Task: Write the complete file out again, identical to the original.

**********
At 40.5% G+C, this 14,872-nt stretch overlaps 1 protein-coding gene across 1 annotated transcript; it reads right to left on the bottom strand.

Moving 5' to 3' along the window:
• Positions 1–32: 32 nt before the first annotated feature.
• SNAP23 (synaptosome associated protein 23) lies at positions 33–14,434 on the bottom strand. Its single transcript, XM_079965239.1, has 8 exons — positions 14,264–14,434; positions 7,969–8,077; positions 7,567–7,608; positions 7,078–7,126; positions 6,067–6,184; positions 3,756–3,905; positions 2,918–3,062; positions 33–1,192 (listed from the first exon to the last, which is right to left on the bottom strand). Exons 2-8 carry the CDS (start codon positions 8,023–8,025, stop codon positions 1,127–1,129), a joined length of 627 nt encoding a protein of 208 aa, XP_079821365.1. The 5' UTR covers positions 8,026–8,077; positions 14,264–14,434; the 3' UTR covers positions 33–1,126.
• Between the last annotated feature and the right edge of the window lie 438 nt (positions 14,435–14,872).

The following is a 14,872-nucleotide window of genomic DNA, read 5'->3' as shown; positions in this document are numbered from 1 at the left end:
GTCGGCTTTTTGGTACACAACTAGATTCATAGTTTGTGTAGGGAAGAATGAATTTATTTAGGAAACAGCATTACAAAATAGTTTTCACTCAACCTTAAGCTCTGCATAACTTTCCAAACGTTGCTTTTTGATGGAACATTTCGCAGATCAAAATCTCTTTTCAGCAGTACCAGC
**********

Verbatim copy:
At 40.5% G+C, this 14,872-nt stretch overlaps 1 protein-coding gene across 1 annotated transcript; it reads right to left on the bottom strand.

Moving 5' to 3' along the window:
• Positions 1–32: 32 nt before the first annotated feature.
• SNAP23 (synaptosome associated protein 23) lies at positions 33–14,434 on the bottom strand. Its single transcript, XM_079965239.1, has 8 exons — positions 14,264–14,434; positions 7,969–8,077; positions 7,567–7,608; positions 7,078–7,126; positions 6,067–6,184; positions 3,756–3,905; positions 2,918–3,062; positions 33–1,192 (listed from the first exon to the last, which is right to left on the bottom strand). Exons 2-8 carry the CDS (start codon positions 8,023–8,025, stop codon positions 1,127–1,129), a joined length of 627 nt encoding a protein of 208 aa, XP_079821365.1. The 5' UTR covers positions 8,026–8,077; positions 14,264–14,434; the 3' UTR covers positions 33–1,126.
• Between the last annotated feature and the right edge of the window lie 438 nt (positions 14,435–14,872).

The following is a 14,872-nucleotide window of genomic DNA, read 5'->3' as shown; positions in this document are numbered from 1 at the left end:
GTCGGCTTTTTGGTACACAACTAGATTCATAGTTTGTGTAGGGAAGAATGAATTTATTTAGGAAACAGCATTACAAAATAGTTTTCACTCAACCTTAAGCTCTGCATAACTTTCCAAACGTTGCTTTTTGATGGAACATTTCGCAGATCAAAATCTCTTTTCAGCAGTACCAGC